Tweens and Gratitude, Or More Accurately: I Can’t Seem to Get this Right

I knew that around Christmas it would make sense to write about tweens and gratitude. I have been very confident in my previous posts, secure in what I had to say and focused on how to say it. This is not one of those posts. In fact, I may have more questions than answers by the end of this, and I’m actually hoping that you, dear reader, will share some of your wisdom as well.

I married my husband when I was 19 and he had just turned 21. We were both still in college and working to support ourselves. In other words, we were broke. We experienced a solid few years of squeaking by each month, living in a tiny apartment, sharing one car, and eating way too many ramen noodles. Since we are now a healthy distance from these starving student and just-starting-out newlywed days, I can tell you that I am so glad we went through those lean times. It makes us appreciate everything we have now so much more. After years of hauling laundry to a questionable Laundromat, I don’t claim to love laundry, but I am grateful to have a washer and dryer of my own.

When our waterbed broke (hey, it was the 90s, lots of people had waterbeds), our only choice was to toss the plastic mattress and sleep in the wooden frame of the box with whatever blankets we could stack up. After several months, we were saved from that setback when my parents visited and we “let” them sleep in our bed. In the morning, my dad came out and announced that he felt like he had slept in a coffin, and no daughter of his would sleep like this anymore. My parents, who knew that we needed to learn to make it on our own, made an exception and bought us a new mattress. We have never relished a gift so much – we couldn’t wait to go to sleep each night!

Fast forward a decade or two. We have worked hard to complete our educations, establish careers, and are happy suburbanites with a teenage daughter. And she just doesn’t get it. She has no true understanding of how easy her life is, and how difficult the lives of other children are. Here’s the thing: I can’t recreate the experience of being broke for her. We live in a nice house in a nice neighborhood, and we have everything that we need. We have no intention of depriving her meals or not buying her the things that she needs, so she can’t truly know what barely getting by looks like at this age.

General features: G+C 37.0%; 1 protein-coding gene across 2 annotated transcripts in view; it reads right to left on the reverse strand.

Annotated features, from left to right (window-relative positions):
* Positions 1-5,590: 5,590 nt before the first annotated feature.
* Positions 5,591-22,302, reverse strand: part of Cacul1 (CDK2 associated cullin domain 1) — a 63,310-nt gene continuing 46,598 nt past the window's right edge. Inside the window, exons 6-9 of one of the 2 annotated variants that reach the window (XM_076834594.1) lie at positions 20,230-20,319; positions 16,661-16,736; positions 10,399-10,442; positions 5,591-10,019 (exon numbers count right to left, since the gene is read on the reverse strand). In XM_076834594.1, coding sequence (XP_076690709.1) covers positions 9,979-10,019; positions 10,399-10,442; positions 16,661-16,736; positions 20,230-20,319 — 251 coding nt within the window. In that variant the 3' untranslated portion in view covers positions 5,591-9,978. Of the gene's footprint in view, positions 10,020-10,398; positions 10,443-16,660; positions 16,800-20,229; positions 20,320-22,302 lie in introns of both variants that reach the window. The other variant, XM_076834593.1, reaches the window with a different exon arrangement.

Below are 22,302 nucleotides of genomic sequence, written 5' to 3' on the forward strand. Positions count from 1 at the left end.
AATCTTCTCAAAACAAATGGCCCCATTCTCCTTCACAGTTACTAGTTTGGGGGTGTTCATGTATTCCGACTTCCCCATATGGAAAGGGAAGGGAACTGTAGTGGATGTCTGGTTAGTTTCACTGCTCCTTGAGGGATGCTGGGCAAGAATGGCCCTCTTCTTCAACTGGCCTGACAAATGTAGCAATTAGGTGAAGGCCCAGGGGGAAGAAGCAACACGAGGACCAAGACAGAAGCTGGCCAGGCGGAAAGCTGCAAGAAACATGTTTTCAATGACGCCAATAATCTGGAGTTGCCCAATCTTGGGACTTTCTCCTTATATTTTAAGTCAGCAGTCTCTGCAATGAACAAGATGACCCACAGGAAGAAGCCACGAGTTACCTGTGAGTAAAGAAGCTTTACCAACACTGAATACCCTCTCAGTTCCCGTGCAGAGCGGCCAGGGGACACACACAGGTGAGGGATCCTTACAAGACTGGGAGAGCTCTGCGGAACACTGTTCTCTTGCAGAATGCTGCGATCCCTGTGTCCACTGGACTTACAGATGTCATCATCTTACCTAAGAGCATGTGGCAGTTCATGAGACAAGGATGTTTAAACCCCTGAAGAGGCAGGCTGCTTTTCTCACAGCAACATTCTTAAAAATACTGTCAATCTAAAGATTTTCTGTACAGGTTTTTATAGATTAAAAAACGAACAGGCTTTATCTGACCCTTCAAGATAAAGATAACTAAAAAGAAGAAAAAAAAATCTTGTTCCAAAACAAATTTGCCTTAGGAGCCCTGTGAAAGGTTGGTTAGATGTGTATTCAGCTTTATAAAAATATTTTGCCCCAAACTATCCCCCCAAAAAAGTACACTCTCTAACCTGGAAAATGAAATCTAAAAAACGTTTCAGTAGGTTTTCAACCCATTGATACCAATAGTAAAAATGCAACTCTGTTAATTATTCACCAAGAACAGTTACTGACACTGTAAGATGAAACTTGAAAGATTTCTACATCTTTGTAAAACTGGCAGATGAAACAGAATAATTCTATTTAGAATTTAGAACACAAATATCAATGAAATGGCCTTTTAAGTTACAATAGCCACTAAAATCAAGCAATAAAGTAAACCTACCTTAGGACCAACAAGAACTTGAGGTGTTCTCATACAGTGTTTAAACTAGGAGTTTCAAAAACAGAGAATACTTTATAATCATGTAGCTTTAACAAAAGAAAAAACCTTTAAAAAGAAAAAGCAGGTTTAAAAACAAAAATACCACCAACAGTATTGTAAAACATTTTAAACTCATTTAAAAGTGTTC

She is certainly spoiled by world standards, with her tech gadgets, excessive ‘stuff,’ and constant (not free) outings with friends. By neighborhood standards, she is pretty well in check. I don’t buy her clothes from the expensive mall stores, she doesn’t get to buy school lunch every day (these are not the high school meals that I grew up with, there are fast food franchises in the building), and she doesn’t get her nails professionally done every 2-3 weeks like many of her friends.

My husband and I have had countless discussion over the years with each other and our family and friends asking this question: How can you teach gratitude to kids? I am a stickler for thank you notes; she sits and writes one out for every gift she gets. We have taken the time to point out the work that people have done to make parties and other events we attend so nice. And as many of you would suggest, we do a lot of volunteer work. Food pantries, homeless shelters, and even making care kits for the sign-holding people on freeway exits. She is learning that it is important to serve your community and those less fortunate, but this does not translate to a deep understanding that it could be us who need help. We’ve all heard the statistic about how many paychecks away most of us are from losing everything. It’s scary, but pretty unfathomable to a teenager who has never made a mortgage payment.